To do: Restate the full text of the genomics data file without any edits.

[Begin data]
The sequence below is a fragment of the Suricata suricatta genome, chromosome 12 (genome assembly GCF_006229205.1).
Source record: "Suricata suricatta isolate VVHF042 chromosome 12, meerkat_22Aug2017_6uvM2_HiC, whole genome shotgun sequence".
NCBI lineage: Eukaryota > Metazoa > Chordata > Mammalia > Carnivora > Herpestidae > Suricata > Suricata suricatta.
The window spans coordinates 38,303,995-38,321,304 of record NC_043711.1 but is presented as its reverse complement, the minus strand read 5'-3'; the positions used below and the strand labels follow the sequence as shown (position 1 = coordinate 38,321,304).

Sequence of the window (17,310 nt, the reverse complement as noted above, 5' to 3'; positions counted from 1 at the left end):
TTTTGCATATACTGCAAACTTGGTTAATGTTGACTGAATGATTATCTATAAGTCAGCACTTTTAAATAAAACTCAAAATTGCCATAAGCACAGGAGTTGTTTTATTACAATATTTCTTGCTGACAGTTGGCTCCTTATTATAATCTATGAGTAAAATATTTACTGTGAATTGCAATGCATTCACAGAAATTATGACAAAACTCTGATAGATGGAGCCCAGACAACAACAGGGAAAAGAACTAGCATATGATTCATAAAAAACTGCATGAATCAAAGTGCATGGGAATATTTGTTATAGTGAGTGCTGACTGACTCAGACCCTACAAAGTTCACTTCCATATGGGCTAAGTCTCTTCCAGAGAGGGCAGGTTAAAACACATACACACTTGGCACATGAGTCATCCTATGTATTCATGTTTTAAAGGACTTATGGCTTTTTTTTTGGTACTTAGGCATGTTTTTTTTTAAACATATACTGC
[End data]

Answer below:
The sequence below is a fragment of the Suricata suricatta genome, chromosome 12 (genome assembly GCF_006229205.1).
Source record: "Suricata suricatta isolate VVHF042 chromosome 12, meerkat_22Aug2017_6uvM2_HiC, whole genome shotgun sequence".
NCBI lineage: Eukaryota > Metazoa > Chordata > Mammalia > Carnivora > Herpestidae > Suricata > Suricata suricatta.
The window spans coordinates 38,303,995-38,321,304 of record NC_043711.1 but is presented as its reverse complement, the minus strand read 5'-3'; the positions used below and the strand labels follow the sequence as shown (position 1 = coordinate 38,321,304).

Sequence of the window (17,310 nt, the reverse complement as noted above, 5' to 3'; positions counted from 1 at the left end):
TTTTGCATATACTGCAAACTTGGTTAATGTTGACTGAATGATTATCTATAAGTCAGCACTTTTAAATAAAACTCAAAATTGCCATAAGCACAGGAGTTGTTTTATTACAATATTTCTTGCTGACAGTTGGCTCCTTATTATAATCTATGAGTAAAATATTTACTGTGAATTGCAATGCATTCACAGAAATTATGACAAAACTCTGATAGATGGAGCCCAGACAACAACAGGGAAAAGAACTAGCATATGATTCATAAAAAACTGCATGAATCAAAGTGCATGGGAATATTTGTTATAGTGAGTGCTGACTGACTCAGACCCTACAAAGTTCACTTCCATATGGGCTAAGTCTCTTCCAGAGAGGGCAGGTTAAAACACATACACACTTGGCACATGAGTCATCCTATGTATTCATGTTTTAAAGGACTTATGGCTTTTTTTTTGGTACTTAGGCATGTTTTTTTTTAAACATATACTGC